Broadly speaking, Latin American equity markets are volatile compared to developed markets, such as the U.S. or Western Europe.
With the World Cup looming, volatility in markets from host nation Brazil to Chile to Mexico could be benign with volume drying up as traders in the football-mad region focus more on the matches on the field then those on their trading monitors.
A 2012 study by the European Central highlighting the impact of the World Cup on trading volumes in football-crazed developed and emerging markets during the 2010 World Cup.
“The survey studied markets in 15 countries, including nine in Europe, four in Latin America, the U.S., and the 2010 World Cup host South Africa. The study showed a sharp drop in trading volumes, not only in emerging markets, but also in developed markets,” according to Emerging Equity.
The median volume drop across all 15 markets was 55% with the U.S. showing a larger decrease (43%) than the nine European markets included in the survey (38%), Emerging Equity notes.
“Chile saw the sharpest drop in trading activity as volume plunged 99.5% when their national team was playing and 79% when other nations were playing while Brazil saw a fall of 74.5% in trading volume when their national team was playing and a 28.5% fall when other nations were playing,” according to Emerging Equity.
It would appear safe to say that the iShares MSCI Chile Capped ETF (ECH) could be a slow mover when the World Cup commences next week. Diversified and single-country emerging markets ETFs often act as price discovery vehicles during U.S. market hours because when the U.S. is open, most emerging markets are closed.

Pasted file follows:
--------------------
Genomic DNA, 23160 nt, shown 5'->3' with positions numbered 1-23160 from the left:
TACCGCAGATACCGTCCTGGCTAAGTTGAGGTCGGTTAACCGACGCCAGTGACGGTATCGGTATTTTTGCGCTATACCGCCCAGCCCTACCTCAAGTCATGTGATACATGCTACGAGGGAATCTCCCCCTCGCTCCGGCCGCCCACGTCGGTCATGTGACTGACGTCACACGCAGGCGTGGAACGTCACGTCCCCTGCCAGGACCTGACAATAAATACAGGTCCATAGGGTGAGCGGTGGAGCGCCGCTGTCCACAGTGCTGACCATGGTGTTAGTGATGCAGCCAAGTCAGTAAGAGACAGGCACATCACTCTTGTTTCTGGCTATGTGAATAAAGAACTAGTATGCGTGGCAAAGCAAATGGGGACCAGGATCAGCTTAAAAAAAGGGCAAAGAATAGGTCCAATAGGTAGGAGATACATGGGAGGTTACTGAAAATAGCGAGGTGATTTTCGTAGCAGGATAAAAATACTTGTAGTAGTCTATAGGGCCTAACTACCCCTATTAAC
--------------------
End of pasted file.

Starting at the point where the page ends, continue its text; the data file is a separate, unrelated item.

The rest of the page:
For example, about 75% of the markets tracked in the iShares MSCI Emerging Markets ETF (EEM) , the second-largest emerging markets ETF by assets, are closed while U.S. markets are open.
In the case of ECH, the lone Chile ETF, several of the fund’s top-10 holdings, trade in New York, including the ETF’s two largest financial services holdings. [Trying to Love LatAm ETFs Again]
Of the top-10 holdings in the iShares MSCI Brazil Capped ETF (EWZ) , largest single-country ETF tracking a Latin American nation, six of those stocks are well-traded in the U.S. EWZ’s top-10 holdings combine for nearly half the ETF’s weight. Several members of the iShares MSCI Mexico Capped ETF (EWW) also trade on major U.S. exchanges. [Investors Prefer Mexico ETF Over Brazil Rival]